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0
of 0 vote

there is a pseudo polynomial algorithm for this. Basically you apply each coin n times
and mark the target value you get by adding up the number of ways you can get there.

for the sample:
dp[0][0..S] = 0
dp[0][0] = 1, base case
-- use coin with value 1
dp[1][0..S] = dp[0][0..S]
dp[1][1] = dp[0][1] + dp[0][0] + 1 = 1
-- use coin with value 2
dp[2][0..S] = dp[1][0..S]
dp[2][2] = dp[1][2] + dp[1][0] + 2 = 1
dp[2][3] = dp[1][3] + dp[1][1] + 2 = 1
-- use 1 coin with value 3
dp[3][0..S] = dp[2][0..S]
dp[3][3] = dp[2][3] + dp[2][0] + 3 = 2
dp[3][4] = dp[2][4] + dp[2][1] + 3 = 1
dp[3][5] = dp[2][5] + dp[2][2] + 3 = 1
dp[3][6] = dp[2][6] + dp[2][3] + 2 = 1
-- use 2 coins with value 3 = value 6
dp[4][0..S] = dp[2][0..S]
dp[4][6] = dp[3][6] + dp[3][0] + 6 = 2
result = dp[4][6] = 2

in c++ 11

#include <vector>
#include <iostream>

using namespace std;
typedef unsigned int uint;

unsigned int numberOfWaysForChange(const vector<pair<uint, uint>>& coins, uint S) 
{	// pair<int, int>: 1st: value, 2nd: count
	if (S < 1) return 0;
	vector<int> dpc(S + 1, 0); // current
	vector<int> dpl(S + 1, 0); // last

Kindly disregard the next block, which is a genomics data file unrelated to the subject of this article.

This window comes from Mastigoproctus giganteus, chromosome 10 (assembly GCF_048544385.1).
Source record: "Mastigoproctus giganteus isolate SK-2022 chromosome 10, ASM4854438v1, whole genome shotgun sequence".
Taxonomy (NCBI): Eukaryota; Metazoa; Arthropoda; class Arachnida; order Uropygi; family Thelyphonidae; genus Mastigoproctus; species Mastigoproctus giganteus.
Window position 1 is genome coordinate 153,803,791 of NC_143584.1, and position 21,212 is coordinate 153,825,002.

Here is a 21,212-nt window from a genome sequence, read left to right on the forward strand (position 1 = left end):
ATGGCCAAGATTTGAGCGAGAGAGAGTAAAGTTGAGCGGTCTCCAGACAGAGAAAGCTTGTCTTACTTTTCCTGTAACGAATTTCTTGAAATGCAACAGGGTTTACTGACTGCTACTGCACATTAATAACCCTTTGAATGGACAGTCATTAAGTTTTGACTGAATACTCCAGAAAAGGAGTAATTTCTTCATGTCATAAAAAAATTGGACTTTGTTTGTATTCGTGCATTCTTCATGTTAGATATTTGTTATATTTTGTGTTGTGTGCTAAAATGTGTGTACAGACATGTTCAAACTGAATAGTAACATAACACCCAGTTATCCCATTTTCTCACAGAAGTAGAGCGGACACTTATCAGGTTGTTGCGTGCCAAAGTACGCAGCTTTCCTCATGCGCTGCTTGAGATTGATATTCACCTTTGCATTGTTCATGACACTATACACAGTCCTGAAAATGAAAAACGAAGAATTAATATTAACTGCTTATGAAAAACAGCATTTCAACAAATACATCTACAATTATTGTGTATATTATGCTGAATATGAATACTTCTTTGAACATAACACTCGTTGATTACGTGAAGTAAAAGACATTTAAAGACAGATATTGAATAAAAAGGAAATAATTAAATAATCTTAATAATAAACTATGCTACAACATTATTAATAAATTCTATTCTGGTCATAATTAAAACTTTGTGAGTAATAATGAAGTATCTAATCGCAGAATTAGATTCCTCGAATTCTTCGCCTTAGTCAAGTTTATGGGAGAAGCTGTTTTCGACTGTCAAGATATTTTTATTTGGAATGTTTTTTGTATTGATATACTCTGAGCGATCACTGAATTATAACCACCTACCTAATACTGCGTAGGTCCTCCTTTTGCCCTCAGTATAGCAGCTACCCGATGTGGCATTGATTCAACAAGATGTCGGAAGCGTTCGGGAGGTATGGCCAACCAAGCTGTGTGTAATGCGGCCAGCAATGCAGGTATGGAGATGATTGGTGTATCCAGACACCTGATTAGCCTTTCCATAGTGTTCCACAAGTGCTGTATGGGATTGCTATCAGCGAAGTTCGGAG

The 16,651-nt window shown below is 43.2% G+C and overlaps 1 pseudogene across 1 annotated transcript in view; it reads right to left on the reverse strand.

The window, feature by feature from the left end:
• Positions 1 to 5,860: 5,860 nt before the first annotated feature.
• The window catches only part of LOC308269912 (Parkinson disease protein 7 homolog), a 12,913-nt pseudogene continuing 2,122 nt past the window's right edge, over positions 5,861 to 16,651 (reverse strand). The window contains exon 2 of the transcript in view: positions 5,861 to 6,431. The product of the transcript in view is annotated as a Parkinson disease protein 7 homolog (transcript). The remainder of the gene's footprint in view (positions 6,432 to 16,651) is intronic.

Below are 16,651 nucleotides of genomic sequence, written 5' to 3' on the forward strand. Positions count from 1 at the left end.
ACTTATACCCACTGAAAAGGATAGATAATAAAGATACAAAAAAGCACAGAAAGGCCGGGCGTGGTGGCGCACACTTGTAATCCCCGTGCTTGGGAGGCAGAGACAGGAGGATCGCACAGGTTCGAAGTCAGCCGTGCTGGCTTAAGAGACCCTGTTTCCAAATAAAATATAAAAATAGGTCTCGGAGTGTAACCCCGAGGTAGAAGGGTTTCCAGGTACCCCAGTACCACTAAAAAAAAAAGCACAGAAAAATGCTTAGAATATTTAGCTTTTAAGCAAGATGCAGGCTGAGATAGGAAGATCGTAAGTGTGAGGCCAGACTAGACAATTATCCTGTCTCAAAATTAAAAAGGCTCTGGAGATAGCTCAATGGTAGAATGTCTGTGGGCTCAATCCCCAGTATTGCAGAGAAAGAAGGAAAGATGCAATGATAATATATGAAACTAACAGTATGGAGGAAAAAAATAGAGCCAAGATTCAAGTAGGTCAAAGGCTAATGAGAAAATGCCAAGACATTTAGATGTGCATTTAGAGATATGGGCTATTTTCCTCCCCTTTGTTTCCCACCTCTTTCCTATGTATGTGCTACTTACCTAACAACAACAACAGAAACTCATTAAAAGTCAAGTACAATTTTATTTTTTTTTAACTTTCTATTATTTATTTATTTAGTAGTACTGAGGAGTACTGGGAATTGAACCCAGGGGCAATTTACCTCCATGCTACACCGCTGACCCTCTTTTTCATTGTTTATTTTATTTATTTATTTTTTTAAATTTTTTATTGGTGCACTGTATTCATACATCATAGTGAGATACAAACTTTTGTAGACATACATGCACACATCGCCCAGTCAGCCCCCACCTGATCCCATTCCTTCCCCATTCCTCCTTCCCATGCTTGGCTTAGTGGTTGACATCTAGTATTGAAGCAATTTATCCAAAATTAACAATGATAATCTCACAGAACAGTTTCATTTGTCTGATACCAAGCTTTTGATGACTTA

dpl[0] = 1;

	for (const auto& coin : coins) {		
		for (uint value = coin.first, c = 0; c < coin.second; value += coin.first, ++c) {
			for (uint s = 0; s < S; s++) {
				if (dpl[s] == 0) continue;
				dpc[s] = dpl[s];
				if (s + value > S) continue;
				dpc[s + value] = dpl[s + value] + dpl[s];
			}
			swap(dpl, dpc);
		}
	}
	return dpl.back();
}

int main()
{
	cout << numberOfWaysForChange({ {1,1},{2,1},{3,3} }, 6) << endl;
}

- Chris September 27, 2017 | Flag Reply
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0
of 0 vote

based on limited knapsack problem.
public class CoinChangeLimitedSupply {
public static void main(String[] args) throws java.lang.Exception {
int[] coins = { 1, 2, 4, 8 };
int[] count = { 2, 2, 2, 2 };
int sum = 9;
int n = countWays(coins, count, sum);
System.out.println(n);
}

/**
* Coin change problem with finite number of coins available denominations
* of coins = {1,2,3} count of coins = ={1,1,3} find the number of ways for
* getting change for S=6
*/

public static int countWays(int[] coins, int[] count, int sum) {

int n = coins.length;
int[][] dp = new int[n + 1][sum + 1];

int ret = 0;
dp[0][0] = 1;
for (int j = 1; j <= n; j++) {
for (int i = 0; i <= sum; i++) {
dp[j][i] += dp[j-1][i];
}

for (int k = 1; k <= count[j - 1]; k++) {
int initial = coins[j - 1] * k;
for (int i = initial; i <= sum; i++) {
dp[j][i] += dp[j-1][i - initial];
}
}
}

for(int i=0; i<=n; i++) {
for(int j=0; j<=sum; j++) {
System.out.print(dp[i][j] + " ");
}
System.out.println("");
}
// for (int i = 0; i <= n; i++) {
// ret += dp[i][sum];
// }
return dp[n][sum];
}
}

- Pranav Gupta October 16, 2020 | Flag Reply
Comment hidden because of low score. Click to expand.
0
of 0 votes

I see the solution provided here is functional.

My questions is:
(1) - how do we (can we) modify to get optimal coins ?
(2) - how do we modify to get a list of the individual coins in the payout solution.

Many thanks!

- bobandverns October 30, 2020 | Flag